“I have WHAT kind of cancer?”
Such is the reaction that many men have to being told they have breast cancer. Any cancer diagnosis is a shock; but finding out you have a kind you never thought you could get makes it even harder to accept.
Because most men (and women) don’t know that men can develop breast cancer, men often fail to recognize its earliest signs and end up seeing a doctor later in the process than women do. The result: They face treatment for larger and more advanced tumors, and their cancer is more likely to have spread to other parts of the body.
“We’ve known for a long time that survival from male breast cancer has been worse than for females, and it’s largely due to men being diagnosed later” says Dr. Mehra Golshan, an assistant professor of surgery at Harvard Medical School and director of Breast Surgical Services at Brigham and Women’s Hospital and Dana Farber Cancer Institute. “It’s not on the radar screen of the lay public or press.” But it should be. (Click here to hear one man’s story about his battle with breast cancer.)
Latecomers do worse
The “latecomer effect” in men diagnosed with breast cancer recently received some rare press attention with the release of new findings on male breast cancer outcomes at the American Society of Breast Surgeons meeting in Phoenix. Dr. Jon Greif, a breast surgeon in Oakland, Calif., and his colleagues examined the medical records of more than 13,000 men who developed breast cancer, and compared their outcomes with those of more than 1.4 million women with breast cancer. It was the largest study analyzing sex differences in breast cancer ever conducted.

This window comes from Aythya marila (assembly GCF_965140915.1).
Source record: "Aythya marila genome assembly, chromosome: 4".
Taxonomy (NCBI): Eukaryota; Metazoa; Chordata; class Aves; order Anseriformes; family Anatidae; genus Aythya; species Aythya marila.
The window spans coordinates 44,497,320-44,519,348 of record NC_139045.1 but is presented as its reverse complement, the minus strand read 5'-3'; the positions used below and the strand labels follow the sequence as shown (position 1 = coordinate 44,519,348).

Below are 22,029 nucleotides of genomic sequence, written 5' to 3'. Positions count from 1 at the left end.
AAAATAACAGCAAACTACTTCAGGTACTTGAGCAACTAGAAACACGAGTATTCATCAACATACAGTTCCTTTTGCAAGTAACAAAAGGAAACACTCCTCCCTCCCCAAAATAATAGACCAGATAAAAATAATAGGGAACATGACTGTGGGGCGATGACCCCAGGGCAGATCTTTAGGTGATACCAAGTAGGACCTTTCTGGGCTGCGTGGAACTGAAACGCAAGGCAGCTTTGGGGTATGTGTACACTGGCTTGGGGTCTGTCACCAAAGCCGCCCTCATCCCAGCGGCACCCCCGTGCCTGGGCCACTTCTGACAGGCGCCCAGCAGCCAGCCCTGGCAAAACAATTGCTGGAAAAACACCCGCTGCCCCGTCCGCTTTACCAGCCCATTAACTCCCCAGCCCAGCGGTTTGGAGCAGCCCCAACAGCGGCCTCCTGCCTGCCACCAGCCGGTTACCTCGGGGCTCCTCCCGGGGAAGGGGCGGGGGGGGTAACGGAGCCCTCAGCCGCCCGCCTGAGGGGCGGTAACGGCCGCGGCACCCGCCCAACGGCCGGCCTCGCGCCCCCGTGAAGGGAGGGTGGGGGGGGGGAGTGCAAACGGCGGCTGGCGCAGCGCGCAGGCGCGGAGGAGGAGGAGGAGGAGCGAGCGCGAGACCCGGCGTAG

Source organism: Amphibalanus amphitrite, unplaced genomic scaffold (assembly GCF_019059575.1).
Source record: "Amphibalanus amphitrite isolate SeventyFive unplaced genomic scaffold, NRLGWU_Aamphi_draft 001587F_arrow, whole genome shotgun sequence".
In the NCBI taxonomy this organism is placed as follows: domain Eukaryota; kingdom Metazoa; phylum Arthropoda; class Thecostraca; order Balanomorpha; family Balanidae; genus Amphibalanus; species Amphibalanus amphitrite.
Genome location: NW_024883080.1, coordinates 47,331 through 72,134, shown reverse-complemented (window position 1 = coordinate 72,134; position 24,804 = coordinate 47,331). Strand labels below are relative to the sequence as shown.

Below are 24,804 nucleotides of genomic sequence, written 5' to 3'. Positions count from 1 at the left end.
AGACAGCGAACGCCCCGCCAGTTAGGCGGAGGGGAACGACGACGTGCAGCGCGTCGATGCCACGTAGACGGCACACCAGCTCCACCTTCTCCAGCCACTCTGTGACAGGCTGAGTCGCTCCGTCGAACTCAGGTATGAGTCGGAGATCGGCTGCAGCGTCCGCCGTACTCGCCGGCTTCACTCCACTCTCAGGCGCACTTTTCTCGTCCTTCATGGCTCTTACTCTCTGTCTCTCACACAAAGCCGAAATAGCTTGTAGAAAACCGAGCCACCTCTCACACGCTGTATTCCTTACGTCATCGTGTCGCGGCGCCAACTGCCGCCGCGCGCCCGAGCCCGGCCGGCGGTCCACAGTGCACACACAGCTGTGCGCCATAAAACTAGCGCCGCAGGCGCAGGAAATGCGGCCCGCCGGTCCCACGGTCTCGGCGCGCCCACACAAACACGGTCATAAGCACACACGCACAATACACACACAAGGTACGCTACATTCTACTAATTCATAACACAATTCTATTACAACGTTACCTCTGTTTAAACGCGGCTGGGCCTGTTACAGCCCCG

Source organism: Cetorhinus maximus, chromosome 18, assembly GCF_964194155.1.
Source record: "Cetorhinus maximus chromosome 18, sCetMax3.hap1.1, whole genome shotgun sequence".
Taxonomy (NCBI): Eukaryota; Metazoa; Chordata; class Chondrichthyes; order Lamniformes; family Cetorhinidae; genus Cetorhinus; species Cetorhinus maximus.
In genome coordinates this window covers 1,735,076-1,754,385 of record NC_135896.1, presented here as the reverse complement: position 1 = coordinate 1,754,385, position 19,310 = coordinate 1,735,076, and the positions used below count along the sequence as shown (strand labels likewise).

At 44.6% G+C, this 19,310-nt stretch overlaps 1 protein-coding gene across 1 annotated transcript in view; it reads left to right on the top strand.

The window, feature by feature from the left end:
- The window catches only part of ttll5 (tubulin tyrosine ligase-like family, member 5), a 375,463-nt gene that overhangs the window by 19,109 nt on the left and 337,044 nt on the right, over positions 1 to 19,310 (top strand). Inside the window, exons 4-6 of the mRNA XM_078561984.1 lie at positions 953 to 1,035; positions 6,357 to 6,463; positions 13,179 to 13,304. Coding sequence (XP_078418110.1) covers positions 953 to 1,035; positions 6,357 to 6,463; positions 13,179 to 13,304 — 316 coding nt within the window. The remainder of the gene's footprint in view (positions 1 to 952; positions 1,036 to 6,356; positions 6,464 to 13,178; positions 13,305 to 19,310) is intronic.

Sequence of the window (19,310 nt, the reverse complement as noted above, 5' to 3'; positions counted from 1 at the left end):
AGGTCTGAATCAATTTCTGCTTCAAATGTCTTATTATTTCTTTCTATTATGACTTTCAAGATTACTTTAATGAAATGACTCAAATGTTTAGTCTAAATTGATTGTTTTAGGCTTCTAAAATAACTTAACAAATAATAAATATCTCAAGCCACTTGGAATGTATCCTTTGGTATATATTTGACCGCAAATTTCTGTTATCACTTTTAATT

The study found that the five-year survival rate for women overall was 83%, compared to 74% for men. (See a video of Dr. Greif discussing the findings.) Even men diagnosed with early stage breast cancer still fared worse than women, although the gap closed for men and women diagnosed with later-stage disease.
If there is one positive note, it is that male breast cancer is rare. Dr. Golshan says that 2,100 cases are diagnosed in the United States per year. Compare that to the 226,870 new cases of invasive breast cancer that will be diagnosed in women in 2012, according to a projection by the American Cancer Society.
Know the danger signs
This does not mean male breast cancer isn’t worthy of attention. But since doctors often aren’t thinking about it, men will have to bear the main responsibility for checking themselves. The main warning signs are:
- A lump that can be felt, typically right under the nipple (see image below)
- Noticeable differences between the left and right chest or nipple.
- Skin retracting or “bunching up” around the breast area.
- Discharge of fluid from the nipple.
Male breast cancer basics
According to the U.S. National Cancer Institute, male breast cancer happens most often to men between the ages of 60 and 70. Risk factors for it include exposure to radiation, a family history of breast cancer, a genetic mutation, and having high estrogen levels, which can occur with diseases like cirrhosis or Klinefelter’s syndrome.
Treatment for male breast cancer is usually a mastectomy, which is surgery to remove the breast. It may be possible to perform a breast-conserving “lumpectomy” to reduce scarring, however. Dr. Golshan and his colleagues performed a series of seven lumpectomies in men from 1996 to 2005, which he thinks may be the only series of breast-conserving surgeries in men ever done.
Other treatments may include radiation, chemotherapy and/or hormone therapy. Most breast tumors in men are estrogen-receptor positive, says Dr. Golshan, meaning they respond to estrogen-blocking drugs that help to block the cancer’s spread. But in Dr. Greif’s study, only 41% of males were treated with anti-estrogen medications. This suggests treatment of breast cancer in men, like awareness of the disease in general, still may have some catching up to do.
- This mammogram image shows cancer beneath the nipple area of a 74-year-old man. The white line is a wire marker indicating the location of the tumor. The mechanical-looking gear is part of the imaging machine that holds and compresses the breast tissue. (Photo courtesy of radiologist Dr. Eva Gombos at Brigham and Women’s Hospital.)